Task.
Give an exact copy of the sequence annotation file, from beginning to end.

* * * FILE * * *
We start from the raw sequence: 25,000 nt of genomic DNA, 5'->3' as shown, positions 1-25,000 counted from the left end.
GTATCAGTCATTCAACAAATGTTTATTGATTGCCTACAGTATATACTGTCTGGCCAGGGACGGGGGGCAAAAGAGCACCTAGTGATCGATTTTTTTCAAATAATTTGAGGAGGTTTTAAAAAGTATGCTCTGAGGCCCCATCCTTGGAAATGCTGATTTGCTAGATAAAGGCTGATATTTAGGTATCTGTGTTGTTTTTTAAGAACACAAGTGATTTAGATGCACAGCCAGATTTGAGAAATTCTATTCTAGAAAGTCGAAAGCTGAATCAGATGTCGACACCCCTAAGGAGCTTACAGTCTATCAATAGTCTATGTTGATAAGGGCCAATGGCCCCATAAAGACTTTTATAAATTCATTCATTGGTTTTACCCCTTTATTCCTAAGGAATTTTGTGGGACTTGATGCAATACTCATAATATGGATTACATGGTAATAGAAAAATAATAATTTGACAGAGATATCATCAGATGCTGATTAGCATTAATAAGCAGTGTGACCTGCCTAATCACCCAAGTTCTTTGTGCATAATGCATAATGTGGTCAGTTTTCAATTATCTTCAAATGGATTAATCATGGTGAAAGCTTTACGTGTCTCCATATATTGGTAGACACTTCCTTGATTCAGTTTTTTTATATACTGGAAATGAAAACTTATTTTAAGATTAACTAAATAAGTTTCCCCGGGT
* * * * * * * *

We start from the raw sequence: 25,000 nt of genomic DNA, 5'->3' as shown, positions 1-25,000 counted from the left end.
GTATCAGTCATTCAACAAATGTTTATTGATTGCCTACAGTATATACTGTCTGGCCAGGGACGGGGGGCAAAAGAGCACCTAGTGATCGATTTTTTTCAAATAATTTGAGGAGGTTTTAAAAAGTATGCTCTGAGGCCCCATCCTTGGAAATGCTGATTTGCTAGATAAAGGCTGATATTTAGGTATCTGTGTTGTTTTTTAAGAACACAAGTGATTTAGATGCACAGCCAGATTTGAGAAATTCTATTCTAGAAAGTCGAAAGCTGAATCAGATGTCGACACCCCTAAGGAGCTTACAGTCTATCAATAGTCTATGTTGATAAGGGCCAATGGCCCCATAAAGACTTTTATAAATTCATTCATTGGTTTTACCCCTTTATTCCTAAGGAATTTTGTGGGACTTGATGCAATACTCATAATATGGATTACATGGTAATAGAAAAATAATAATTTGACAGAGATATCATCAGATGCTGATTAGCATTAATAAGCAGTGTGACCTGCCTAATCACCCAAGTTCTTTGTGCATAATGCATAATGTGGTCAGTTTTCAATTATCTTCAAATGGATTAATCATGGTGAAAGCTTTACGTGTCTCCATATATTGGTAGACACTTCCTTGATTCAGTTTTTTTATATACTGGAAATGAAAACTTATTTTAAGATTAACTAAATAAGTTTCCCCGGGT